Los Angeles-based sound artist-artist-musician Chris Kallmyer talks about:

Living in the El Sereno neighborhood of Los Angeles, where he and his wife just bought a house, with the objective of becoming neighborhood citizens rather than investors; how and why an artist like Chris is able to buy a house (a partner with a more stable job situation than an artist helps), and why they chose El Sereno; the freedom of being alternately a sound artist, a musician or an artist, depending on the context; the importance of hierarchy in his collaborative projects, because ultimately there needs to be a final-decision-maker in order for everyone to feel safe; his musical performances, including Paradise Choir at SF MoMA, and a cheese-tasting with musical accompaniment; some of the reactions to his experimental music/performance work, which he describes as abstract but also often involves the public; how he’s gotten his pieces performed in venues such as SF MoMA and LACMA relatively early in his career; and his side gigs to supplement his limited paid sound art gigs, including video editing for friends and playing guitar for a local touring chamber orchestra.

 

Los Angeles-based painter and sculptor Sarah Cain talks about:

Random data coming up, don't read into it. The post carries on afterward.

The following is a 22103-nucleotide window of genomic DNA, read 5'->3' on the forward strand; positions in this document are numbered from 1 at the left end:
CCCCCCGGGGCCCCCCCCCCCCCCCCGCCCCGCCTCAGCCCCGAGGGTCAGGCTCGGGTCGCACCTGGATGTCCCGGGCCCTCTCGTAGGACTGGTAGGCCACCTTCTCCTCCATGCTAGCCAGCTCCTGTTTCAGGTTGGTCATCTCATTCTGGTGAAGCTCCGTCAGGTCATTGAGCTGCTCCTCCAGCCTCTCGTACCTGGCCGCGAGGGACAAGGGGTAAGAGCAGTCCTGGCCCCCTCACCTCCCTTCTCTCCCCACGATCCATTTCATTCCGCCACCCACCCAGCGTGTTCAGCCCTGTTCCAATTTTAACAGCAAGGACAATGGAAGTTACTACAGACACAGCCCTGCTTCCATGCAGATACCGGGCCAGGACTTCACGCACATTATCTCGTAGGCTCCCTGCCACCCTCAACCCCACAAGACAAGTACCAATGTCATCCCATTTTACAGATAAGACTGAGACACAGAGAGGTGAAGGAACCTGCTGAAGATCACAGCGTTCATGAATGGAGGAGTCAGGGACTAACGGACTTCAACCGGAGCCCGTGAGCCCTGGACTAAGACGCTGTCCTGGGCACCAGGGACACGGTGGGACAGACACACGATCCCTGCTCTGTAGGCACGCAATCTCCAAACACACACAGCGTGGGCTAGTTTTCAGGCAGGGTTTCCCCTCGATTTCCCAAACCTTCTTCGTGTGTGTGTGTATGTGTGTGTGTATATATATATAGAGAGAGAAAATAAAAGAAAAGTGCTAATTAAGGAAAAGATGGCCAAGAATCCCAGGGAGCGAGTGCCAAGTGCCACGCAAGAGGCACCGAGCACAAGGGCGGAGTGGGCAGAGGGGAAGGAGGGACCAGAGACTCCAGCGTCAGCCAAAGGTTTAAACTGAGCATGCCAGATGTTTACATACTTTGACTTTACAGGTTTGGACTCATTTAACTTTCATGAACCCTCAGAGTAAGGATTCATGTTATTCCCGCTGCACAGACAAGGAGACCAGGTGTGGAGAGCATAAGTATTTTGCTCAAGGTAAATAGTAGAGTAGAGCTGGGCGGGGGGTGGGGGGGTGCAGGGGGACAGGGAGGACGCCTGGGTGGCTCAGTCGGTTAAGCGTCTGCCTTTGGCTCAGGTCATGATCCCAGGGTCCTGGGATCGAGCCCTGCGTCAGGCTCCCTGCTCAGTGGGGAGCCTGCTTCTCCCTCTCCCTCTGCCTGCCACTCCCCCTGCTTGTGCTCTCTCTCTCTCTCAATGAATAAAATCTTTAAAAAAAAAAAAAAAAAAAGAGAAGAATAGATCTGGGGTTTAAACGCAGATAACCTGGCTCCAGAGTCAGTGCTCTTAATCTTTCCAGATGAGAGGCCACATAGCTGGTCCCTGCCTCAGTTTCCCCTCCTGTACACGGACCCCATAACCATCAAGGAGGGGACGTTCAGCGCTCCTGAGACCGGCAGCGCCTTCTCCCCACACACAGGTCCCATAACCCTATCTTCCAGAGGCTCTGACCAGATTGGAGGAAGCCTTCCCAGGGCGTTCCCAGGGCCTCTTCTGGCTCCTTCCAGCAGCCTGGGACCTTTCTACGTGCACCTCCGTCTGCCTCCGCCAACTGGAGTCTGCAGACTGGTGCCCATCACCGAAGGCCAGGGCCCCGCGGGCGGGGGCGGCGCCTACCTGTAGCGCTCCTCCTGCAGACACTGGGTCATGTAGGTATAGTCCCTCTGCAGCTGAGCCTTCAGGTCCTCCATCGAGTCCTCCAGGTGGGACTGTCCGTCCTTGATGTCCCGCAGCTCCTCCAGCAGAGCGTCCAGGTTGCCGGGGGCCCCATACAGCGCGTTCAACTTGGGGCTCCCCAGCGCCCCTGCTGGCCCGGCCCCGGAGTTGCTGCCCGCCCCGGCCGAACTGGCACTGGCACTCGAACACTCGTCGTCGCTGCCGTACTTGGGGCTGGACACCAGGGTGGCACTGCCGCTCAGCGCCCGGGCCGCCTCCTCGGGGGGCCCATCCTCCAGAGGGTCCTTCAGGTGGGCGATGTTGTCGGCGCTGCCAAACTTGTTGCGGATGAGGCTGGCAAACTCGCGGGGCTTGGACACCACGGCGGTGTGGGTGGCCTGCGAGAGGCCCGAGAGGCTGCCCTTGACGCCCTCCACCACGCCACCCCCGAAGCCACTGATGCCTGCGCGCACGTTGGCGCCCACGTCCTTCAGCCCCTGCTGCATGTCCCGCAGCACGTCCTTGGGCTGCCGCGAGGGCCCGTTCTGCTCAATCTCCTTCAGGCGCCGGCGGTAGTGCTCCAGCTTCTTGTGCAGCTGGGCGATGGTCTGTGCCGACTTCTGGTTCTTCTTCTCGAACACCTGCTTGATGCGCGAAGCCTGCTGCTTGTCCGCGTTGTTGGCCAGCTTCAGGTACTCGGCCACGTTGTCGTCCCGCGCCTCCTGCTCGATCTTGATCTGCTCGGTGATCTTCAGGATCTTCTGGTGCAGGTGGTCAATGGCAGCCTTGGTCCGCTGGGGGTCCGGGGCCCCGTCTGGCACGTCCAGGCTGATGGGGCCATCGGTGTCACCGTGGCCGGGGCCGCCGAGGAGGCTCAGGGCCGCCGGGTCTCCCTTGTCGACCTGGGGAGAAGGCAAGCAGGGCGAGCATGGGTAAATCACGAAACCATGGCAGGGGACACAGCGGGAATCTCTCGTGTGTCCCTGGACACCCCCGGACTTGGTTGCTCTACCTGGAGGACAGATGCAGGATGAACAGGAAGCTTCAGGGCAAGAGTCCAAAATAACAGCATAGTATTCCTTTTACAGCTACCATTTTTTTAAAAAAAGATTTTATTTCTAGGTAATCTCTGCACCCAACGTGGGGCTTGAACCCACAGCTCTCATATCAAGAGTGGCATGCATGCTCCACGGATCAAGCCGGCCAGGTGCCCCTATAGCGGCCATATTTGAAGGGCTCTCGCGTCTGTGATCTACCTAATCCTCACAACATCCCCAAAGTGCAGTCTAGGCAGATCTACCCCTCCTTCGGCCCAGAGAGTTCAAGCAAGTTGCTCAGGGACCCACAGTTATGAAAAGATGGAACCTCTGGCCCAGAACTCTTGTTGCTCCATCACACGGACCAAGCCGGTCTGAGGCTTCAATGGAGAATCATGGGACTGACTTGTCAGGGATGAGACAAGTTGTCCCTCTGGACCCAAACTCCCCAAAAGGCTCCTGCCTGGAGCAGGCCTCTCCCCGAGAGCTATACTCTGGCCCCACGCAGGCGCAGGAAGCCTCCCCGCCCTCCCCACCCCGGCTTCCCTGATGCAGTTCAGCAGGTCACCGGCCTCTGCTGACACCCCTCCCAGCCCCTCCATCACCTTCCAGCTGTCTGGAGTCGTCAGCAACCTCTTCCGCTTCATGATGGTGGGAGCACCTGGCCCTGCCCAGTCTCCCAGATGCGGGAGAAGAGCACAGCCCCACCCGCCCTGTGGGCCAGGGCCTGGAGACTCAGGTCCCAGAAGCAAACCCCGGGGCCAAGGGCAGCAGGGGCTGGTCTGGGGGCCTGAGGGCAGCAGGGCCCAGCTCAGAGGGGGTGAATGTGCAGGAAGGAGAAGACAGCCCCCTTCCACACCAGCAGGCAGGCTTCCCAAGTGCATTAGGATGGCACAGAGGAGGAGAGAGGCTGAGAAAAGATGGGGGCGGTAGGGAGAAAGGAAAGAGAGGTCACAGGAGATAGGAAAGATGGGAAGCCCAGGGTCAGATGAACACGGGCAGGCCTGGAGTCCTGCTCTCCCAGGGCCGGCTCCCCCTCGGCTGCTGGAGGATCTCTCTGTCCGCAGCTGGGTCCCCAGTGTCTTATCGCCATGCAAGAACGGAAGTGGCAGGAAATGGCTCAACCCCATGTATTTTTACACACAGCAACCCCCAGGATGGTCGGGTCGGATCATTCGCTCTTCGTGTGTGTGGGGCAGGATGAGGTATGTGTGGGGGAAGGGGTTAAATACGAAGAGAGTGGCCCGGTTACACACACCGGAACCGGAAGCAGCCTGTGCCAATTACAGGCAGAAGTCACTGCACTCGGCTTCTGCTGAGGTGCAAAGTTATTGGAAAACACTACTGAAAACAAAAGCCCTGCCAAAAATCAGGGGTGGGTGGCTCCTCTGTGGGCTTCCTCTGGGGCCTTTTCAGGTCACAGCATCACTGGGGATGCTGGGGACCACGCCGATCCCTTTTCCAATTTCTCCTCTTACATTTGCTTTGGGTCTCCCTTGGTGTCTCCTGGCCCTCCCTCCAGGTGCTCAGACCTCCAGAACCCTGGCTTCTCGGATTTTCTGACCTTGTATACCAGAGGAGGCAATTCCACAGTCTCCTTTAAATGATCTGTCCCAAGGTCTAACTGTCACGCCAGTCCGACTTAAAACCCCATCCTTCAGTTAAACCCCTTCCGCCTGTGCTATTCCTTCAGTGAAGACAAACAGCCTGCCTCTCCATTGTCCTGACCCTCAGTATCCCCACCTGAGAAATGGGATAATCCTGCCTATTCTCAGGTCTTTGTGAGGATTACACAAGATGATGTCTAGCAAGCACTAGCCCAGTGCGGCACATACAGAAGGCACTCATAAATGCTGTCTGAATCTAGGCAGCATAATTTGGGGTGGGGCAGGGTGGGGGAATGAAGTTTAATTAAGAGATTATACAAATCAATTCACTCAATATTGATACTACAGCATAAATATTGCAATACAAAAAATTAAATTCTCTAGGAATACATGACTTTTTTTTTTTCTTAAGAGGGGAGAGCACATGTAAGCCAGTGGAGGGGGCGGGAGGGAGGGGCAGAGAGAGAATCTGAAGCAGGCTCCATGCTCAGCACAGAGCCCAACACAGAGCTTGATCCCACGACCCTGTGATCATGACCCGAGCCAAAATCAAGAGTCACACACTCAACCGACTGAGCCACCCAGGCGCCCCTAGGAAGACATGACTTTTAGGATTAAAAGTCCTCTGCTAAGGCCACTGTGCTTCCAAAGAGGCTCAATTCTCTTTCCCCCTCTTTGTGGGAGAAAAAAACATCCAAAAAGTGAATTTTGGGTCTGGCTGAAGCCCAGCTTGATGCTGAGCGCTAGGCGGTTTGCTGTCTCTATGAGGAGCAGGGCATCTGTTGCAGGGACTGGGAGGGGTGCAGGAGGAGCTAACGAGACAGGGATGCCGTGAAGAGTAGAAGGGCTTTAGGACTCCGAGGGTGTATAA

living in Highland Park, and the trials and tribulations she went through in buying a house (with a studio) there; moving to France as a foreign exchange student at 15, with only a year of French under her belt; going to grad school at UC Berkeley, as opposed to the Cooper Union-to-Yale dual track that she thought was the ticket at the time; being a woman who goes after what she wants, and, as a woman in the art world who’s been accused of being too forthright with certain museum curators; her ambition, and how that’s informed her career, including getting out of her Upstate New York hometown; the lack of discovery and experimentation in some art; her reputation while in San Francisco and how it’s changed since moving to L.A. in 2007; the many routes to success in the art world, whether through the work and NOT being an immense socialite, or the ‘fake it till you make it’ approach; her relationship to class, having come from a lower-middle class background, to now frequently being in the company of the 1%; how she works in the studio vs. how she works onsite when doing over-the-top installations; and what she thinks about abstraction in its different forms, including her thoughts on having made it when it was very unpopular, vs. now when it’s become so popular.